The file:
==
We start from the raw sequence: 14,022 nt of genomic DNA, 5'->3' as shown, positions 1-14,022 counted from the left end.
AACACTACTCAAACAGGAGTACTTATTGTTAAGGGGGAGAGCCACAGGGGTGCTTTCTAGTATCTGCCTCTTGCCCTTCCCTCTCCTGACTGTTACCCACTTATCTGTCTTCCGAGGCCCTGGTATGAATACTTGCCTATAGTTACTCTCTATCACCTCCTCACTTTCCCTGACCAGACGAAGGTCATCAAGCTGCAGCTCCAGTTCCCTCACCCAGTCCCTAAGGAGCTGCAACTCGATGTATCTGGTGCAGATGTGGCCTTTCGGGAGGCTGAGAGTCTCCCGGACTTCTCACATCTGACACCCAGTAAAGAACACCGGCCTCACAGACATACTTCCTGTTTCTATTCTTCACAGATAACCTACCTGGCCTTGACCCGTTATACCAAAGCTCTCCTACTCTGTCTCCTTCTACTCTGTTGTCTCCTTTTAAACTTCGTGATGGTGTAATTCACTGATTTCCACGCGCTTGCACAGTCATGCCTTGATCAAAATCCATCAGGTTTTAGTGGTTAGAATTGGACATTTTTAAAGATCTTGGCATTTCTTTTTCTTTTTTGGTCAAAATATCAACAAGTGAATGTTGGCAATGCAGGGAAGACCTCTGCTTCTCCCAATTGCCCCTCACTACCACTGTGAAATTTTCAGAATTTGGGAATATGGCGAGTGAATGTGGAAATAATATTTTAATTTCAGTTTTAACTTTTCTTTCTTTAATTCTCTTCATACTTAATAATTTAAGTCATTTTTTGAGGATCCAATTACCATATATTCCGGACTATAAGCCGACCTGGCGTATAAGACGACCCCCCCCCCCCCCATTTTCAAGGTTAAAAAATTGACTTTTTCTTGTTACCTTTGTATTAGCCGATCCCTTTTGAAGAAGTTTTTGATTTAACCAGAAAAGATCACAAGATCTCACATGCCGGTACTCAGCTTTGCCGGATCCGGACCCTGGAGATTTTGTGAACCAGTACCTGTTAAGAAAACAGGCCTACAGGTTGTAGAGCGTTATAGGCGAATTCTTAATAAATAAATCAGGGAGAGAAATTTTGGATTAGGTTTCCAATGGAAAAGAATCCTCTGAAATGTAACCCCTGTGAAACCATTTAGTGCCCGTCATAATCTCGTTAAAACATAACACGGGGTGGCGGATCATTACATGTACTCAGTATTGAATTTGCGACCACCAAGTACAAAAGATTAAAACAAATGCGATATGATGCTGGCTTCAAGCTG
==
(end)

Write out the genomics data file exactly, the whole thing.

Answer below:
We start from the raw sequence: 14,022 nt of genomic DNA, 5'->3' as shown, positions 1-14,022 counted from the left end.
AACACTACTCAAACAGGAGTACTTATTGTTAAGGGGGAGAGCCACAGGGGTGCTTTCTAGTATCTGCCTCTTGCCCTTCCCTCTCCTGACTGTTACCCACTTATCTGTCTTCCGAGGCCCTGGTATGAATACTTGCCTATAGTTACTCTCTATCACCTCCTCACTTTCCCTGACCAGACGAAGGTCATCAAGCTGCAGCTCCAGTTCCCTCACCCAGTCCCTAAGGAGCTGCAACTCGATGTATCTGGTGCAGATGTGGCCTTTCGGGAGGCTGAGAGTCTCCCGGACTTCTCACATCTGACACCCAGTAAAGAACACCGGCCTCACAGACATACTTCCTGTTTCTATTCTTCACAGATAACCTACCTGGCCTTGACCCGTTATACCAAAGCTCTCCTACTCTGTCTCCTTCTACTCTGTTGTCTCCTTTTAAACTTCGTGATGGTGTAATTCACTGATTTCCACGCGCTTGCACAGTCATGCCTTGATCAAAATCCATCAGGTTTTAGTGGTTAGAATTGGACATTTTTAAAGATCTTGGCATTTCTTTTTCTTTTTTGGTCAAAATATCAACAAGTGAATGTTGGCAATGCAGGGAAGACCTCTGCTTCTCCCAATTGCCCCTCACTACCACTGTGAAATTTTCAGAATTTGGGAATATGGCGAGTGAATGTGGAAATAATATTTTAATTTCAGTTTTAACTTTTCTTTCTTTAATTCTCTTCATACTTAATAATTTAAGTCATTTTTTGAGGATCCAATTACCATATATTCCGGACTATAAGCCGACCTGGCGTATAAGACGACCCCCCCCCCCCCCATTTTCAAGGTTAAAAAATTGACTTTTTCTTGTTACCTTTGTATTAGCCGATCCCTTTTGAAGAAGTTTTTGATTTAACCAGAAAAGATCACAAGATCTCACATGCCGGTACTCAGCTTTGCCGGATCCGGACCCTGGAGATTTTGTGAACCAGTACCTGTTAAGAAAACAGGCCTACAGGTTGTAGAGCGTTATAGGCGAATTCTTAATAAATAAATCAGGGAGAGAAATTTTGGATTAGGTTTCCAATGGAAAAGAATCCTCTGAAATGTAACCCCTGTGAAACCATTTAGTGCCCGTCATAATCTCGTTAAAACATAACACGGGGTGGCGGATCATTACATGTACTCAGTATTGAATTTGCGACCACCAAGTACAAAAGATTAAAACAAATGCGATATGATGCTGGCTTCAAGCTG